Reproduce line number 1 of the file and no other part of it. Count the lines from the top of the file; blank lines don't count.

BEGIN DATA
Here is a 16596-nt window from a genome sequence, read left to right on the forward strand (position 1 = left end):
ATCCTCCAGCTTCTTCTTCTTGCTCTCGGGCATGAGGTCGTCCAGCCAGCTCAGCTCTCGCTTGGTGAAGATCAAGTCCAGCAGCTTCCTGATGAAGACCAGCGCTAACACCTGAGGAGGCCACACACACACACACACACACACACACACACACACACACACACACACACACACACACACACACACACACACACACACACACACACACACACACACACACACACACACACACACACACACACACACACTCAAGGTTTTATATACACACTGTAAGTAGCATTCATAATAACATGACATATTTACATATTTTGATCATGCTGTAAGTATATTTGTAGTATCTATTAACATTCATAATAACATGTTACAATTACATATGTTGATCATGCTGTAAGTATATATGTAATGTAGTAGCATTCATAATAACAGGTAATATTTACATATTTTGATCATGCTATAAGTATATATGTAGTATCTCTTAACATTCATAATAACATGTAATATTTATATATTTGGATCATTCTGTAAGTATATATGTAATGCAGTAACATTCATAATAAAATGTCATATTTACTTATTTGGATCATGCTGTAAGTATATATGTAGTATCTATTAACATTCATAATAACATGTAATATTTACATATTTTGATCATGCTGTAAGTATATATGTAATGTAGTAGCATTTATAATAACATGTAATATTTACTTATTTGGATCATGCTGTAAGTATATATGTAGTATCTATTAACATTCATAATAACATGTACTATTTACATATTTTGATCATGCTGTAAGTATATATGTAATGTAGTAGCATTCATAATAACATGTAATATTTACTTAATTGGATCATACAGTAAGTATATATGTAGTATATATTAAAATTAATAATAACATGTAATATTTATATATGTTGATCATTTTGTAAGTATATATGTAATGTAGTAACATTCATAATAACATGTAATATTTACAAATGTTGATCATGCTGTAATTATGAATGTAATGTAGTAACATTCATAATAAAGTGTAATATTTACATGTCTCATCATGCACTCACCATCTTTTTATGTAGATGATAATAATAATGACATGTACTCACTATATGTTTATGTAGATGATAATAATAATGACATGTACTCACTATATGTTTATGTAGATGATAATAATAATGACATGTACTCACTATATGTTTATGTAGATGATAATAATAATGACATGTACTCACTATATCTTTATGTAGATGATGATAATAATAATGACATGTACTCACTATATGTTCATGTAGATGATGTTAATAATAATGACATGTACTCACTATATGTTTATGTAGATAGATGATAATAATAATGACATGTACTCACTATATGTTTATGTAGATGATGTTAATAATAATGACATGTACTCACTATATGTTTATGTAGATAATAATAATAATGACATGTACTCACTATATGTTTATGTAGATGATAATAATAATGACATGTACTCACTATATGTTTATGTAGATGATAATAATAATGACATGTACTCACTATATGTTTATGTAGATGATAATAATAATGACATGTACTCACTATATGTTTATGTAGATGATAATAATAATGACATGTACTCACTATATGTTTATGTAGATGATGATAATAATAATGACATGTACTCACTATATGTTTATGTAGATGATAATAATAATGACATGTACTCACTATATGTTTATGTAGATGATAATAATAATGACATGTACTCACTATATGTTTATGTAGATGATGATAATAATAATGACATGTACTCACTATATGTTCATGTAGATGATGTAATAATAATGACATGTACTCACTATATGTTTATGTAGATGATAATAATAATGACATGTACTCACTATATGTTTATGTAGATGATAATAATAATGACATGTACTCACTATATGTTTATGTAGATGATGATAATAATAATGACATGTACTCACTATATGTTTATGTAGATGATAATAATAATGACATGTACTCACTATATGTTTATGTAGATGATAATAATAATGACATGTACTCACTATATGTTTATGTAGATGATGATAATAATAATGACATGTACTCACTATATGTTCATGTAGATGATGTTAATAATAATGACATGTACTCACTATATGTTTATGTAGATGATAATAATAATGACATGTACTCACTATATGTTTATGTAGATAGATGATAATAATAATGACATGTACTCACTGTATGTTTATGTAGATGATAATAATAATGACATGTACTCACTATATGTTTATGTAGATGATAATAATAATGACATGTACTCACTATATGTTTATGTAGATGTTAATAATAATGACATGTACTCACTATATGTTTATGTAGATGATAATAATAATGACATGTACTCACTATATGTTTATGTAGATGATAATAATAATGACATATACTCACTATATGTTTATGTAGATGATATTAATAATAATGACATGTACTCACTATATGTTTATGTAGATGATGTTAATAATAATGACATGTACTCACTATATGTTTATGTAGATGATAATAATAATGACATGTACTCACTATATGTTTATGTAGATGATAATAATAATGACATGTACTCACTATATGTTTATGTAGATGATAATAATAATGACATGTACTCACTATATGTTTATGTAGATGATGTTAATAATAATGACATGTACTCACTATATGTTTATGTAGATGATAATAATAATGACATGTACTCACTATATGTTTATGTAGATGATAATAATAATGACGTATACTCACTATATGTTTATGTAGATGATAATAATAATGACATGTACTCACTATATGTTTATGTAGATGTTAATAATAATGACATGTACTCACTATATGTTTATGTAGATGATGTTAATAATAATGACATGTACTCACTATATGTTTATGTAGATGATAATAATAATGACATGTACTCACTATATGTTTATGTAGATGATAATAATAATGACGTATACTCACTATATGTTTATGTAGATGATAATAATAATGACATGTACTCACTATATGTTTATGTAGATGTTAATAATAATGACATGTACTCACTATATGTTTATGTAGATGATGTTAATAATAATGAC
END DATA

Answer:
Here is a 16596-nt window from a genome sequence, read left to right on the forward strand (position 1 = left end):